In a unanimous opinion written by Justice Sonia Sotomayor, the U.S. Supreme Court on Thursday held that funds from an inherited IRA were not retirement funds that were exempt from the debtor’s bankruptcy estate ( Clark v. Rameker, No. 13-299 (U.S. 6/12/14), aff’g 714 F.3d 559 (7th Cir. 2013)). The Supreme Court granted certiorari to resolve a split between the Seventh Circuit and the Fifth Circuit (in In re Chilton, 674 F.3d 486 (2012)), and affirmed the Seventh Circuit’s decision in Clark.
The taxpayers in the case filed for Chapter 7 bankruptcy and sought to exclude approximately $300,000 in an inherited IRA from the bankruptcy estate on the grounds that the money was “retirement funds” under Section 522(b)(3)(C) of the Bankruptcy Code (11 U.S.C. §522(b)(3)(C)).
Bankruptcy Code Section 522(b)(3)(C) excludes retirement funds from a bankruptcy estate to the extent those funds are in a fund or account that is exempt from taxation under Sec. 401, 403, 408, 408A, 414, 457, or 501(a). However, as the Supreme Court explained, although traditional retirement accounts, such as IRAs or Roth IRAs, are included in this definition, inherited IRAs are not because they do not operate as retirement accounts.
The Supreme Court pointed to three legal characteristics of inherited IRAs that led it to conclude they are not retirement accounts. First, inherited IRA owners may not make additional contributions to the account. Second, owners must withdraw funds from their accounts, regardless of how many years they are from retirement. Third, owners are not subject to any age-related penalties for withdrawals from their accounts. Taking all of these characteristics together, the Supreme Court agreed with the Seventh Circuit that “[f]unds held in inherited IRAs accordingly constitute ‘a pot of money that can be freely used for current consumption,’ ... not funds objectively set aside for one’s retirement” (Clark, slip op. at 6, quoting the circuit court (citations omitted)).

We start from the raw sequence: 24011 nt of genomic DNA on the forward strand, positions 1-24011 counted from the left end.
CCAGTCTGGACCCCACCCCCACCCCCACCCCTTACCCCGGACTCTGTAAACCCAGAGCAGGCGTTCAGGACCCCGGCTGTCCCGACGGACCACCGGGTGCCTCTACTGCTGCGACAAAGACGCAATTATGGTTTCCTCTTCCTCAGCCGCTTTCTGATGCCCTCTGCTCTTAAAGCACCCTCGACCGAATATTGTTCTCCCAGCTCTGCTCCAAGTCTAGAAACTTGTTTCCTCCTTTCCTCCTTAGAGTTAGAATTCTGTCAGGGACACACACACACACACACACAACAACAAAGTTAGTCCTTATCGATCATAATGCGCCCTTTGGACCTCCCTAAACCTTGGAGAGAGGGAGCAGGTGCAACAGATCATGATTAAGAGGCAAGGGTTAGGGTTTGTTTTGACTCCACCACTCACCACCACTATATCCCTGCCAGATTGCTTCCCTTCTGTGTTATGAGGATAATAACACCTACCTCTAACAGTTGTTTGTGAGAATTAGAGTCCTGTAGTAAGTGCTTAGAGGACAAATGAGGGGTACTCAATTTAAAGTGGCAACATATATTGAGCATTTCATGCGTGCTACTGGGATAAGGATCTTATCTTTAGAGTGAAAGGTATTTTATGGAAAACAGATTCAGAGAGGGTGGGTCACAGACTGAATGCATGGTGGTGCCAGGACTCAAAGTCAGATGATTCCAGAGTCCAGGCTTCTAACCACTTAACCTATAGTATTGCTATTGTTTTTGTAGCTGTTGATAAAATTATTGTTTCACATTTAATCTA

According to the Supreme Court, allowing debtors to protect funds in traditional retirement accounts, but not inherited IRAs, permits the Bankruptcy Code to achieve a balance between debtors and creditors. Debtors are assured that they will be able to meet their basic needs during their retirement years. Allowing bankruptcy exemptions for funds that are not restricted to use for retirement, as inherited IRAs are not, would allow debtors to use those funds for current consumption after bankruptcy proceedings are complete, changing the Bankruptcy Code’s “‘fresh start’ into a ‘free pass’” (Clark, slip op. at 7 (citations omitted)).
The Court rejected the debtor’s argument that, because the account was originally a retirement account when the debtor’s mother created it, it retained that character after it was inherited. According to the Court, the use of the term “‘retirement funds’ implies that the funds are currently in an account set aside for retirement, not that they were set aside for that purpose at some prior date by an entirely different person” (Clark, slip op. at 8).
Sally P. Schreiber (
) is a JofA senior editor.